There is more to getting into Cambridge than simply being brightLOUIS ASHWORTH

Appearing as it does in the top 10 of almost every university ranking, it is undoubted that Cambridge can appear to contain some of the best students in the country, if not the world. In fact, this is an angle not only used by the University to market itself to potential students, with the phrase “best and brightest” thrown around during open days and outreach events, but it defines the way Cambridge is perceived by onlookers. However, the implication that there is a marked difference in intelligence between those admitted to Cambridge and those who are not has a damning effect on access both before and after admissions.

It is interesting to think about just which sixth-formers would consider themselves to fit this bill. Between 2006 and 2016, over a third of Cambridge students came from just 100 schools - today, the students from those schools arrive at Cambridge with a significant amount of their classmates and, crucially, have watched their older peers and siblings go through the admissions process time and time again. Years of lunch-time conversation surrounding who got in and who did not have given these students a clear point of reference as to who belongs at Cambridge, a vision of what meets Cambridge standards based on years of observation.

“This notion of Cambridge students being the best – that those admitted are those that most deserve it – disregards the University’s access issues”

Compare this to the experience of someone from a state comprehensive. Likely to be the only person they know attending Cambridge, the standards of their soon-to-be supervision and lab partners remain unknown and all the more intimidating: state-educated students will habitually doubt their place at Cambridge, measuring themselves against an intangible, and therefore unattainable, standard of intelligence. No wonder, then, that imposter syndrome is so pronounced in Cambridge students from disadvantaged backgrounds. Being accepted to the University and feeling accepted at the University are very different things, and we must not underestimate the role that portraying Cambridge students as effortlessly ‘bright’ plays in this problem.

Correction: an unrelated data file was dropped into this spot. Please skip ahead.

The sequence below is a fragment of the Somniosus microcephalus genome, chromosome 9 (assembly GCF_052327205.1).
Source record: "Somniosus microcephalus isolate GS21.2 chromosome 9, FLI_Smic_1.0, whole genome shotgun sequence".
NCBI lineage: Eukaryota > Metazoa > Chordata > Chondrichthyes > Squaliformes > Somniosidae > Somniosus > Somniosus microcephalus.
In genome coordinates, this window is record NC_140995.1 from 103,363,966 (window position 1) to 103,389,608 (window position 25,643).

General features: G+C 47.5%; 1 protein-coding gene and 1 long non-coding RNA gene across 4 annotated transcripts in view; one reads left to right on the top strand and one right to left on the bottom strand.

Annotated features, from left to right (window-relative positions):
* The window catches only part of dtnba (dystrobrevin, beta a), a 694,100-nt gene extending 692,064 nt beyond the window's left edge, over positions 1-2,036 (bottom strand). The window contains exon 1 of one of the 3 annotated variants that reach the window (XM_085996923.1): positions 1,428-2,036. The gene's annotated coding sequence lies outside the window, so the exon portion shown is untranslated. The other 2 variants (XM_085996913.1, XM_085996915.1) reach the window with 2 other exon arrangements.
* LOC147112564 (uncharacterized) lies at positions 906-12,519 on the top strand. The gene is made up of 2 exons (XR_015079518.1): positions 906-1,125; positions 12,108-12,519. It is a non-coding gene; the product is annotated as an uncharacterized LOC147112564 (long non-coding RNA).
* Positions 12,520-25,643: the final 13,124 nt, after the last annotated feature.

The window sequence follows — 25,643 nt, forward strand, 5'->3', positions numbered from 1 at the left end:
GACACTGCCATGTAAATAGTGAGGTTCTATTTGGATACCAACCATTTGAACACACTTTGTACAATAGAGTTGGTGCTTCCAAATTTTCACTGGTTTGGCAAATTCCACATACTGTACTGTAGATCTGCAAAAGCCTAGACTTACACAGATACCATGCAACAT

Students who have learned to cope with or be free from imposter syndrome often do so by finally internalising a sense that they are indeed one of the best, or that their offer was not a mistake. This, however, only illustrates why imposter syndrome is so prevalent to begin with: the pressure is to be one of the best.

What's more, this notion of Cambridge students being the best – and that those admitted are those that most deserve it – disregards the University’s access issues. If this were true, it would follow that there would be no problem with severe underrepresentation of students from working-class backgrounds or certain ethnic groups at Cambridge. Indeed, considering the overrepresentation of students from high-income backgrounds here, that would imply that brightness is inexorably linked to privilege. This only has further implications when it comes to access efforts, as it creates an imposing, churlish, and, crucially, unattainable vision of the kind of intelligence needed for Cambridge, possibly discouraging underrepresented students from applying.

While we continue to illustrate the supposed standard of our student body by referring to our position at the top of university league tables, we actively contribute to this issue. League tables do little to contextualise the ranking of a university with its students’ socioeconomic backgrounds.


Mountain View

Revealed: The regional disparities in Cambridge’s access efforts

We need a reality check. Instead of encouraging students to finally see themselves as being ‘bright enough’ to attend Cambridge, we need to be candid about the realities of admissions and recognise the role played by privilege in gaining a place at this university. Of course Cambridge produces some world-class academics and professionals, but we should remain critical of how much these people have benefitted from privileges to get to where they are. Describing Cambridge students as the “best and brightest”, even if it is intended as a compliment, irresponsibly skirts around the reality of what a huge number of Cambridge students really are: some of the most socioeconomically privileged in the country.

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